The study also notes the number of people parking in illegal parking spaces, hiker density on trails and around the shoreline, what time of the day the parking lots filled.
It had these comments from visitors:
“During our picnic one of them left a sandwich on a plate, they were all kind of sitting here, and bird flew down and snatched the sandwich.”
“This is not wilderness. If you want wildness you need to go out a little deeper into the park.”
“You know I will admit I try not to be too judgmental. String Lake has gotten so noisy. So unbelievably noisy. I personally think even though this is really awful. The only way to deal with it, is to ban stand ups, they have taken over the lake. They come with a certain attitude: “I’m at the beach. I’m hanging out. I’m getting sun.” SLL has totally shifted. It’s madness out here. Fortunately, you can head over to Leigh and escape it if you go way back by Moran because no one wants to paddle that far.”
Jenny Lake campground, a short distance from Jenny Lake, 49 sites, tents only, one vehicle only less than 14 feet long, is the first Grand Teton National Park campground to fill each day, often early in the morning.
Signal Mountain (86 campsites) is the campground with some sites with views across the lake to the mountains.
Lizard Creek campground also has sites on Jackson Lake, some with views.
Gros Ventre campground, 4.5 miles from Gros Ventre junction, is the closest campground to the town of Jackson (9 miles +/- Northeast). Sites vary in size and can accommodate RVs up to 45ft. Thirty-six sites have electricity. Ten are ADA compliant with the adjacent restroom being ADA compliant. It has cottonwood trees and sagebrush along the Gros Ventre river. You might see a moose wander through the campground and sometimes can find one along the river.
Headwaters campground, near the Yellowstone National Park border, has 100 trailer sites and 75 tent sites.
Colter Bay campground includes 335 individual campsites (160 tent spots with tent pads), 11 large group campsites (by reservation only), 13 electric sites, and ADA-accessible hookups. None of these campsites are on the lake and none have views.
There are no restrooms, privies or outhouses on the trails going from String Lake.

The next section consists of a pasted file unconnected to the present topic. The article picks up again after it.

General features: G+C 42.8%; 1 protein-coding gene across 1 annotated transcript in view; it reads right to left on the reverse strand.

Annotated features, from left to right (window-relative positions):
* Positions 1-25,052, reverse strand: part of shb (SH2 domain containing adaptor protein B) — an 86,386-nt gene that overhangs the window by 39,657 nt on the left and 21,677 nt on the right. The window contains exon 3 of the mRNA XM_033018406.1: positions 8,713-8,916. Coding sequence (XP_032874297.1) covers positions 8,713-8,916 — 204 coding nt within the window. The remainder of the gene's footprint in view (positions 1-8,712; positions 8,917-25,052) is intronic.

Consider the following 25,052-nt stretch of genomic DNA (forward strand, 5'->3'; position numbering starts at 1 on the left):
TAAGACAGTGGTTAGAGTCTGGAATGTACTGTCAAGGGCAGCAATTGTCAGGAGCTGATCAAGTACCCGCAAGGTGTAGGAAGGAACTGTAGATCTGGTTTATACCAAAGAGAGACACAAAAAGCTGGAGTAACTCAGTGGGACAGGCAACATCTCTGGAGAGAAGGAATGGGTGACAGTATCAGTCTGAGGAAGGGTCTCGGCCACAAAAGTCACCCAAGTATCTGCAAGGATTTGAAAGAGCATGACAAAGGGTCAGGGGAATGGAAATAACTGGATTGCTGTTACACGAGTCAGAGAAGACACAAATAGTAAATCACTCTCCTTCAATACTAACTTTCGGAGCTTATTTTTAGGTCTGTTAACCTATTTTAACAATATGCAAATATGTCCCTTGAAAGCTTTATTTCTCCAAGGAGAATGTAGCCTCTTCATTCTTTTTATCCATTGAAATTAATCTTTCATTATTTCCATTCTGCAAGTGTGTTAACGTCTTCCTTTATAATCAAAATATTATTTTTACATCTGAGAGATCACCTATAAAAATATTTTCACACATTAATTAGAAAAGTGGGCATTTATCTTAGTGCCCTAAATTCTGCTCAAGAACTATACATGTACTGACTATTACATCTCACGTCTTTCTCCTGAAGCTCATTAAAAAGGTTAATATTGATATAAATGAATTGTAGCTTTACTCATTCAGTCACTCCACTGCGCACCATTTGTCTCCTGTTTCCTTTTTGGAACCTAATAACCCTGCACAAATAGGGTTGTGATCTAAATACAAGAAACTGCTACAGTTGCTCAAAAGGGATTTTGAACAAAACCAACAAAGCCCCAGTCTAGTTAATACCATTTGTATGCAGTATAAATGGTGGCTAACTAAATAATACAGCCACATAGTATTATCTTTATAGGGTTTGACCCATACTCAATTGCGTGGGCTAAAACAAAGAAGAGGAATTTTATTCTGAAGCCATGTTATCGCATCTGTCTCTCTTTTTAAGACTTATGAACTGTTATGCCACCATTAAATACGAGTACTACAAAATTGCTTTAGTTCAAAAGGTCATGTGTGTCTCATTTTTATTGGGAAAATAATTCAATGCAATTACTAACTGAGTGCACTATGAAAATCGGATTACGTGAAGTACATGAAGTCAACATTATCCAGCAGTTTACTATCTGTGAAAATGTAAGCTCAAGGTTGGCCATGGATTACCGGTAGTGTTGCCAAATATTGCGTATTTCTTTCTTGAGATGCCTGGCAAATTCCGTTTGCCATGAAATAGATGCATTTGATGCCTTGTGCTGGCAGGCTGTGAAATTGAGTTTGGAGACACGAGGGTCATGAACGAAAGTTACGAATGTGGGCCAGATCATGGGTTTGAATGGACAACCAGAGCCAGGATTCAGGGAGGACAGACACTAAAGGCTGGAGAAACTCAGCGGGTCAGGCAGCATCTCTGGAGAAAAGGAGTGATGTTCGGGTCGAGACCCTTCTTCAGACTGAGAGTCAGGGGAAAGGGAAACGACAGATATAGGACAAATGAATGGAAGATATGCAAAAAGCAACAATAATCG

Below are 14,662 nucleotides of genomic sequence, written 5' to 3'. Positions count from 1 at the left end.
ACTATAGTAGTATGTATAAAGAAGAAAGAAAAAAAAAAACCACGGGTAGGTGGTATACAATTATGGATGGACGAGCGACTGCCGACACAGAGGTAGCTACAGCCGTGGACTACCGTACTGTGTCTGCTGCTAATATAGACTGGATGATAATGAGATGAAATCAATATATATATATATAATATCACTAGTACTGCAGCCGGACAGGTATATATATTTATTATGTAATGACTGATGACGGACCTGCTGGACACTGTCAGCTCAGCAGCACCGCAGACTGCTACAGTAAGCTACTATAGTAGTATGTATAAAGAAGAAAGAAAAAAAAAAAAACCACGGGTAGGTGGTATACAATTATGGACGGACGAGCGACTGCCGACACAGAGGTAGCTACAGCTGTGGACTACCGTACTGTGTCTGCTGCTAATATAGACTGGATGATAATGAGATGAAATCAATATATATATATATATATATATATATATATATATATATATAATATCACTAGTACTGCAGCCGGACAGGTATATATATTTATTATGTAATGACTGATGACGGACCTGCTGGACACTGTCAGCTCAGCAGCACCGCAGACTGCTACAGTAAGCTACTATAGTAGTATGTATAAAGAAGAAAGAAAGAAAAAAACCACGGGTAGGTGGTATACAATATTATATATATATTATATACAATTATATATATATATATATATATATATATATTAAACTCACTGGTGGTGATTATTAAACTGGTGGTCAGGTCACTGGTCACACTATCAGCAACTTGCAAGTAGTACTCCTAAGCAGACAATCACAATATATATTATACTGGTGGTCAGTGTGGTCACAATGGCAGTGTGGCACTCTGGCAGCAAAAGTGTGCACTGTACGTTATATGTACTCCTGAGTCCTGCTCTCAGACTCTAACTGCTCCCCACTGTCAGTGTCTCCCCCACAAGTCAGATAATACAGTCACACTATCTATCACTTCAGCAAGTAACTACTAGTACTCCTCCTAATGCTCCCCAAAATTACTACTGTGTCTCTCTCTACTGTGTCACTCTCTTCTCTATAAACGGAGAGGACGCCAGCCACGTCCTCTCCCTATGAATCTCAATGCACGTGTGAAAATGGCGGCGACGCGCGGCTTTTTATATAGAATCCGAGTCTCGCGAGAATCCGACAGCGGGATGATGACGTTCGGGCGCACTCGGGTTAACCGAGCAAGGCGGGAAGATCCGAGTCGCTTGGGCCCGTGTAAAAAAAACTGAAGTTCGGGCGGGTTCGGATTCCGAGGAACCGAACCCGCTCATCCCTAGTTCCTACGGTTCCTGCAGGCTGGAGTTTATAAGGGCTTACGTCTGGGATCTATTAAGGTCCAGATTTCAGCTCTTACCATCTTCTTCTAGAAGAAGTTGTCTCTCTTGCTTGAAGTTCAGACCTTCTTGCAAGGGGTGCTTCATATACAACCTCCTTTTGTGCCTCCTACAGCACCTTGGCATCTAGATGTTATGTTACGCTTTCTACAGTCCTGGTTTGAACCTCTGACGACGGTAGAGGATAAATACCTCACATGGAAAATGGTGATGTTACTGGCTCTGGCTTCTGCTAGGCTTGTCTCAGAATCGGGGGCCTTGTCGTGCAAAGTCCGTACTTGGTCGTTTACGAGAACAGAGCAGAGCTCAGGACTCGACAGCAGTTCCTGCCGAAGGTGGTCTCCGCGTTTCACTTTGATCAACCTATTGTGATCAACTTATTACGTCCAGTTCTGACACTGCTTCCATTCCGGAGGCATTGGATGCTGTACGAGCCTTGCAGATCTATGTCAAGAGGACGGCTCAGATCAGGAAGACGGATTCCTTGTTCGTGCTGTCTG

To truly be able to leave no trace and follow backcountry rules about digging your personal latrine hole the proper distance from water, you will need to know how far 200 feet is.
Lay out a tape measure at home and walk it and count your paces.
How to poop in the woods.
The main website page about our Grand Tetons trips is:
Grand Teton National Park birds has photos and details about the most common ones we can hope to see
including Bald Eagle, Red-winged Blackbird, Canada Geese, Clark’s Nutcracker, Golden Eagle, Great Blue Heron.Great Gray Owl, Harlequin duck, Loon, Magpie, Merganser, Northern Flicker (woodpecker), Osprey, Ouzel, Pelican, Peregrine Falcon, Ptarmigan, Raven, Sandhill Cranes, Steller’s Jays, Trumpeter Swan, Western Meadowlark and Western Tanager, with links to calls / songs from most of them to listen to.
and you can Download photos of over a hundred birds of Grand Teton National Park
Was that a black bear or a grizzly, a coyote or a wolf or a fox we just saw?
Rocky Mountain mammal size comparisons has photos and comparisons of beavers, squirrels, pika, marmot, elk, moose, bison, fox, coyote, wolf, golden-mantled ground squirrel, chipmunk, Red Squirrel (also known as) Chickaree, Unita Ground squirrels, bobcat, lynx, mountain lion (cougar), pine marten, mountain goats, bighorn sheep, pronghorn, grizzly and black bears, tundra swan, trumpeter swan, adult and juvenile Bald Eagles.